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Cheap Flights to Newcastle, North Dakota
|Popular in||December||High demand for flights, 13% potential price rise|
|Cheapest in||March||Best time to find cheap flights, 5% potential price drop|
|Average price||£780||Average for round-trip flights in October 2020|
|Round-trip from||£1,461||From London to Newcastle|
Which day is cheapest to fly to Newcastle, North Dakota?
The cheapest day to fly to Newcastle, North Dakota is usually Wednesday. At the moment, Sunday is the most expensive.
What time of day is cheapest to fly to Newcastle, North Dakota?
At the moment, flights at midday are likely to offer the best value for money for your Newcastle, North Dakota trip. A flight in the evening will more often than not be of higher cost.
Newcastle is a cosmopolitan, artsy city with heaps of beautiful beaches and a large working harbour. Since Newcastle’s discovery by European settlers it has been a penal settlement, pioneer town and industrial base (coal and steel). It’s now the second-largest city in New South Wales (after Sydney) and the seventh-largest city in Australia.
The beaches are the draw for Novocastrians and visitors. Nobbys, Newcastle, Bar, Dixon Park, Merewether and Stockton are all patrolled. Nobbys Beach marks the start of the Bathers Way, a 5km (3 mile) signposted coastal walk that extends to Merewether Beach (site of Surfest, the country’s longest running international surfing competition).
There are several historic buildings around Newcastle, such as Christ Church Cathedral, seat of the (Anglican) Bishop of Newcastle, Fort Scratchley, the old Customs House, City Hall, the Longworth Institute (late 19th century) and the University House (late 1930s).
Blackbutt Reserve is just 8km (5 miles) from the Central Business District. There are 450 acres of bushland – trails, a bat habitat, boardwalk with kangaroos, wombats, koalas and birds, and a restful picnic area.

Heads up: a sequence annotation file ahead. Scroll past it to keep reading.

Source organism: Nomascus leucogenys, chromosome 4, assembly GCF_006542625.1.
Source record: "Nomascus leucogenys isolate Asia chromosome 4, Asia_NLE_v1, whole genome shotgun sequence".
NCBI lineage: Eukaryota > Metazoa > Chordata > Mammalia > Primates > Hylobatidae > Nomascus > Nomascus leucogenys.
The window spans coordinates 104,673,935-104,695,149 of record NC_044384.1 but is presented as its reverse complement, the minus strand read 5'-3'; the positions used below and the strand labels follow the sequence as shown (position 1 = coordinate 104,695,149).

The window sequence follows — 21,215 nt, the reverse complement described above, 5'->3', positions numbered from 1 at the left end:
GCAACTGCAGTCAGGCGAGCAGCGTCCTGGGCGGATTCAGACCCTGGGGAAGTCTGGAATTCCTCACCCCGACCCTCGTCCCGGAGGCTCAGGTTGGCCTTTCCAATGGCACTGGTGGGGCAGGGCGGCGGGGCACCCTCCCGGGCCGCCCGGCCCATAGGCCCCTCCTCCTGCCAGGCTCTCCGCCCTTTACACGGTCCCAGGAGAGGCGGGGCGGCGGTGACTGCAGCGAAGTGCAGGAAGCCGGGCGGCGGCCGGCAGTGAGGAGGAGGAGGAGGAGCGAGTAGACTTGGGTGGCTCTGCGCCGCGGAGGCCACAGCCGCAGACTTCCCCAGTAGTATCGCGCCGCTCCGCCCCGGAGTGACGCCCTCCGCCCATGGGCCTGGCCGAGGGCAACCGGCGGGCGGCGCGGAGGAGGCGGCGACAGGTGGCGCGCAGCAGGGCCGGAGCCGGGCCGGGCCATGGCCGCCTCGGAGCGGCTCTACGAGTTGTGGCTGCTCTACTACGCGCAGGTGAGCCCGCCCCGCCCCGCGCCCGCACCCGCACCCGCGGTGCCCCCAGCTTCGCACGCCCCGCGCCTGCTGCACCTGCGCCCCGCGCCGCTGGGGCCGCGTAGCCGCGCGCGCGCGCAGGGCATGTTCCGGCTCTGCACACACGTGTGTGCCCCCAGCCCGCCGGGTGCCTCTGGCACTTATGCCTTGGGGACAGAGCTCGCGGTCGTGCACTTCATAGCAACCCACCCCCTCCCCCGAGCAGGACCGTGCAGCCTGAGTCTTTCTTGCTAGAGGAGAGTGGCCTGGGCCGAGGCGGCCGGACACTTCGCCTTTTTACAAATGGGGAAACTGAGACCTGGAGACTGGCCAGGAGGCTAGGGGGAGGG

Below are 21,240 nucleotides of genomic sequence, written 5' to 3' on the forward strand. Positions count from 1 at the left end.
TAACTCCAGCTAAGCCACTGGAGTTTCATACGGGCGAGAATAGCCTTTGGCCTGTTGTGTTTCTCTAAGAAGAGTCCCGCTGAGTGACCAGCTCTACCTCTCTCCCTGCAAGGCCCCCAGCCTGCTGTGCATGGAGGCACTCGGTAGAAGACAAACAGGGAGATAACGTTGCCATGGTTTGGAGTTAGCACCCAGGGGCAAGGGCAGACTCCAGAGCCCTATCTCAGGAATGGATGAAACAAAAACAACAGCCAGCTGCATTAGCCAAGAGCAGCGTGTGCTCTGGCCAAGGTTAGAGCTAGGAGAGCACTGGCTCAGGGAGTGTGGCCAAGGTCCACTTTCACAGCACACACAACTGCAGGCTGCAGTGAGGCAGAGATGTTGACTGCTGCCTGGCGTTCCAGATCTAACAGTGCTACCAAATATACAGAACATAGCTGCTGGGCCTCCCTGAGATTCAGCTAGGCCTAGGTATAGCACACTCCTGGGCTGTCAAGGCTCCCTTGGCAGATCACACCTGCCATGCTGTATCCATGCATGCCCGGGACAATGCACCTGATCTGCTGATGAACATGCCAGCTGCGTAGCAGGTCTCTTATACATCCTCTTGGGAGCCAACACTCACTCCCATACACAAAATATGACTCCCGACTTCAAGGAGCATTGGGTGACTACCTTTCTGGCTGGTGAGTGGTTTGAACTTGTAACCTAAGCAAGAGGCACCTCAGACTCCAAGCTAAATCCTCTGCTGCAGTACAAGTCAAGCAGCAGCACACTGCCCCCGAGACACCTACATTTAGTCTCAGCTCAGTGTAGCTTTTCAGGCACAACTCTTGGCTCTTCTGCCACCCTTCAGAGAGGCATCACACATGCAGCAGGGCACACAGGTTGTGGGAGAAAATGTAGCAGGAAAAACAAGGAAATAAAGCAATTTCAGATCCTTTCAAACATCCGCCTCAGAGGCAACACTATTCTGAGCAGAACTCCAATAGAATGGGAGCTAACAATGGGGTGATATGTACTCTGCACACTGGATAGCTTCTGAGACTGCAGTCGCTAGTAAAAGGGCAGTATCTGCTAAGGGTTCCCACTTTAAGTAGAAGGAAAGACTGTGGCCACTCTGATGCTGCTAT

Less than an hour’s drive inland from Newcastle is the Hunter Valley, the renowned wine-making area. Barrington Tops, a national park situated on the Gloucester Ranges, is less than a two-hour drive from Newcastle.
Like much of central and northern New South Wales, Newcastle’s climate is oceanic/humid subtropical. Summers (December to February) are warm, daily temperatures range between 28 and 32 C (82 and 90 F), and winters (June to August) are mild, with temperatures between 14 and 18 C (55 and 65 F). Autumn (March to May) gets most of the rain.
December to January is the peak season in Newcastle. Other high-season times are April (graduation time at the University of Newcastle), Surfest (April/May), Newcastle Jazz Festival (August), This Is Not Art (arts and media festival – October), Mattara Festival (late September/early October). Whale-watching season starts in June and runs until October. For surfers, the biggest swells are in winter.
The winter months (June to August) are, in general, low season, however, this is whale-watching and surfing season.
Car-rental companies are available at the airport. Port Stephens Coaches travel from the airport to Newcastle Railway Station every hour or so. There are also other shuttle bus services and taxis available.
A fare-free zone operates (seven days a week, 7:30am to 6pm) and extends from Selma Street in the west, north to the Tree of Knowledge corner (Hannell Street Wickham), east to the beaches then along King Street. The zone loops south into Darby Street and along Bull Street, then back to King Street. Newcastle Buses & Ferries operates the ferry service from the Central Business District to Stockton. A car is necessary if you’re intending to get around the Hunter Valley.